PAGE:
Last year my predictions revolved around Seattle's new mayor, Mike McGinn. McGinn was the outsider urban density lobbyist change agent (not much really changed).

It can be difficult to predict likely outcomes of a strong willed individual transitioning from random populist ideas to the cold reality of having to be the mayor of an entire city. As entertaining as it was, the world and my 2011 predictions will not revolve around the Mayor (you're welcome).
Feel free to review my 2010 Predictions.

2011 will be the Year of the Hollow Victory

I'll work my way from the outside in to Seattle.

1.a. Congressional Republicans will back their way into championing a Public Option and Universal Healthcare, thinking Medicare will become privatized at the state level.
1.b. Congressional Democrats will champion state's rights.

2. King County will represent those that "have" in Olympia, and they will gain control of what the state will stop doing. Yes, this is the year an arts bill passes in Olympia.
The state will stop spending $6 million dollars a year on arts programs, passing the responsibility to counties.
The Washington State Legislators will get out of the business of "One Washington" politics, where everyone either gets or is denied what somebody else in the state either gets or is denied. You don't want to be taxed so you don't want the mean old state to force services on you, good luck to the "red" counties. (not really a prediction, but a point of fact).

3. The state will take all municipalities "off the hook" for paying for state roads.
Mike McGinn gets his way, sort of.

4. The deep bore tunnel starts, Mike McGinn supporters go looking for a new mayoral candidate.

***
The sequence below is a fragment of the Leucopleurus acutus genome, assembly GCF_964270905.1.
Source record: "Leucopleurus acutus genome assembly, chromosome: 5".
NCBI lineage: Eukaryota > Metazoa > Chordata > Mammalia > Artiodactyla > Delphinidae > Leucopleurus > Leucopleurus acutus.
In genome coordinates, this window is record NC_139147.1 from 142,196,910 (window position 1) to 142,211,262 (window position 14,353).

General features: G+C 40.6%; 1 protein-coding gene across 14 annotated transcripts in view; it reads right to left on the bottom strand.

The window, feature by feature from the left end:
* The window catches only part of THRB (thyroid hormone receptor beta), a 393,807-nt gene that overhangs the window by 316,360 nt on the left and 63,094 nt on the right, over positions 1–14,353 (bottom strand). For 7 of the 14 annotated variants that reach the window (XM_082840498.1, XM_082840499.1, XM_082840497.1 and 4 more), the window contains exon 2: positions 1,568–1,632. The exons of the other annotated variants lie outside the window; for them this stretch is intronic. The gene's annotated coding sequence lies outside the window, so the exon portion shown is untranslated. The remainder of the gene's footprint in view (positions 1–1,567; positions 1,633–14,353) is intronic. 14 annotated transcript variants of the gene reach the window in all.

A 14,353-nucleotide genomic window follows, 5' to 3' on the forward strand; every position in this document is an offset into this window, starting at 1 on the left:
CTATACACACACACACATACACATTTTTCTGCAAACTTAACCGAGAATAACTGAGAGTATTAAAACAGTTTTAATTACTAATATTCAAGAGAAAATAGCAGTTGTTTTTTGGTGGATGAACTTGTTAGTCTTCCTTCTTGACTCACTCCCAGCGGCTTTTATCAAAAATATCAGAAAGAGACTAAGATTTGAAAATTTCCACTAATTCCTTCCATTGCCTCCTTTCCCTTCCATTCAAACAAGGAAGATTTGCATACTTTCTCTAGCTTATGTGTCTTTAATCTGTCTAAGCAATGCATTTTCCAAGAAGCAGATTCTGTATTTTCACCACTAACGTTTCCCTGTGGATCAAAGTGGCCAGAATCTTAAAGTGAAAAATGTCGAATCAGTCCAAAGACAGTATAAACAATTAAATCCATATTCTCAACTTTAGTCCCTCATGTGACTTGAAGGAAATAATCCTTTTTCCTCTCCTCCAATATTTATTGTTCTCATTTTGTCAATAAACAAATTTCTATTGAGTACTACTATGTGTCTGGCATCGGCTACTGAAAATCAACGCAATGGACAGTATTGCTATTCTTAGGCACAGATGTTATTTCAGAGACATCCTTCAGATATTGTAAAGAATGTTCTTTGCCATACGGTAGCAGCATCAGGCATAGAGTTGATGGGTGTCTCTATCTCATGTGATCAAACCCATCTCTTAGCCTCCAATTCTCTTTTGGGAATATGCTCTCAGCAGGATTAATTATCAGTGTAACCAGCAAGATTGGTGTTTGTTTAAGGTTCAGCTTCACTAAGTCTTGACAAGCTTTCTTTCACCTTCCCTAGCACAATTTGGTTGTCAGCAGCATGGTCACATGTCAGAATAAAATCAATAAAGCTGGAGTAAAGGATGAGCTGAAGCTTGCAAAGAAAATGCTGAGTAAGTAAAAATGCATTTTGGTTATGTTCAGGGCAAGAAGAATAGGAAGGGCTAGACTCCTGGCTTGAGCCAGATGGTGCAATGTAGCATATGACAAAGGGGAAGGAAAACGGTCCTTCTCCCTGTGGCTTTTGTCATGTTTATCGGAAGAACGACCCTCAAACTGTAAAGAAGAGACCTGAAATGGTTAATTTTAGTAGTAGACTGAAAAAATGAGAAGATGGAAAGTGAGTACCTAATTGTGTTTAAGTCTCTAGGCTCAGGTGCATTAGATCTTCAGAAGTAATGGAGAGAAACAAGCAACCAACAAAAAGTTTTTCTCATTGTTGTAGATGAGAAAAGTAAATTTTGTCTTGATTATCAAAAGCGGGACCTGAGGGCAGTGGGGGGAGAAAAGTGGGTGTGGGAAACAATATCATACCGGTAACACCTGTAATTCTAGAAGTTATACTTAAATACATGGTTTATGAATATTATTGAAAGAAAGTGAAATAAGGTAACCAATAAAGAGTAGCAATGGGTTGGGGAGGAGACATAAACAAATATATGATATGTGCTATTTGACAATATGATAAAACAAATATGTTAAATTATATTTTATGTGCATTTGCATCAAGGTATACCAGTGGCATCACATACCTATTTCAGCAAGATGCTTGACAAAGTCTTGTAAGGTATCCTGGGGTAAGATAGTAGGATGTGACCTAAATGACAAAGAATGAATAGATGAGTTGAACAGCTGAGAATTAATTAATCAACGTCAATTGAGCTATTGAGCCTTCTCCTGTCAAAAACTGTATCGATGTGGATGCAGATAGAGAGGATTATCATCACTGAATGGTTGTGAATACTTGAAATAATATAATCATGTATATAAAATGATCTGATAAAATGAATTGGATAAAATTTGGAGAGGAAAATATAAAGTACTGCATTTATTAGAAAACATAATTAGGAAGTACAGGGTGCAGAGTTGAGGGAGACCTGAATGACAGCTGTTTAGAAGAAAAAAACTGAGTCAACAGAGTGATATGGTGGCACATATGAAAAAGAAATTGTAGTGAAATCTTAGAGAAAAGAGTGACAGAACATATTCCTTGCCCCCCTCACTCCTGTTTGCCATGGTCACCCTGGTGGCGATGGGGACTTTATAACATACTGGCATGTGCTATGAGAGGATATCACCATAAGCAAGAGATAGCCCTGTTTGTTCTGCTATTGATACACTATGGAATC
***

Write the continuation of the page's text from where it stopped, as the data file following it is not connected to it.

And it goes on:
5. The state will grant counties the power and authority to raise taxes to pay for transit by popular vote, adding an increase to the Motor Vehicle Excise Tax limit counties and cities can have.

6. Seattle will lead the vote on increased MVET taxes in King County.

7. I predict a more practical challenge for one of 5 Seattle City Council seats will be from somebody not so identified with the tunnel, will have name recognition, and champion the lessor Seattle themes and memes. It looks like tunnel opposition, without the stink of losing that argument.

8. Bellevue will reveal a major public works proposal for a regional center, with a public/private proposal that only missing one thing, public money.

9. King County will revisit the plans for the expansion of the Washington State Convention Center (now a Public Facilities District), with a public/private proposal that is only missing one thing, the private business.

10. Seattle Center's Key Arena will become the worlds largest planter, much like people sometimes do with old boots, or toilets, as they prepare to celebrate the 50th anniversary of the World's Fair with a ferris wheel and urban blight.

11. Oil prices will rise (not that kind of oil). This will be a record harvest for Washington State high quality mint oil.

12. The redistricting will split the 8th Congressional District, causing a major shift in King County Democrats from Olympia Washington to Washington D.C.

Tuesday, December 28, 2010

As gasoline use drops, so does state revenue | Seattle Times Newspaper

Better gas milage = less gas tax, because less gas is purchased, so there is less tax... Surprise!

The trend toward lower gasoline consumption is like a flashing yellow light in the new 20-year plan from the Washington Transportation Commission.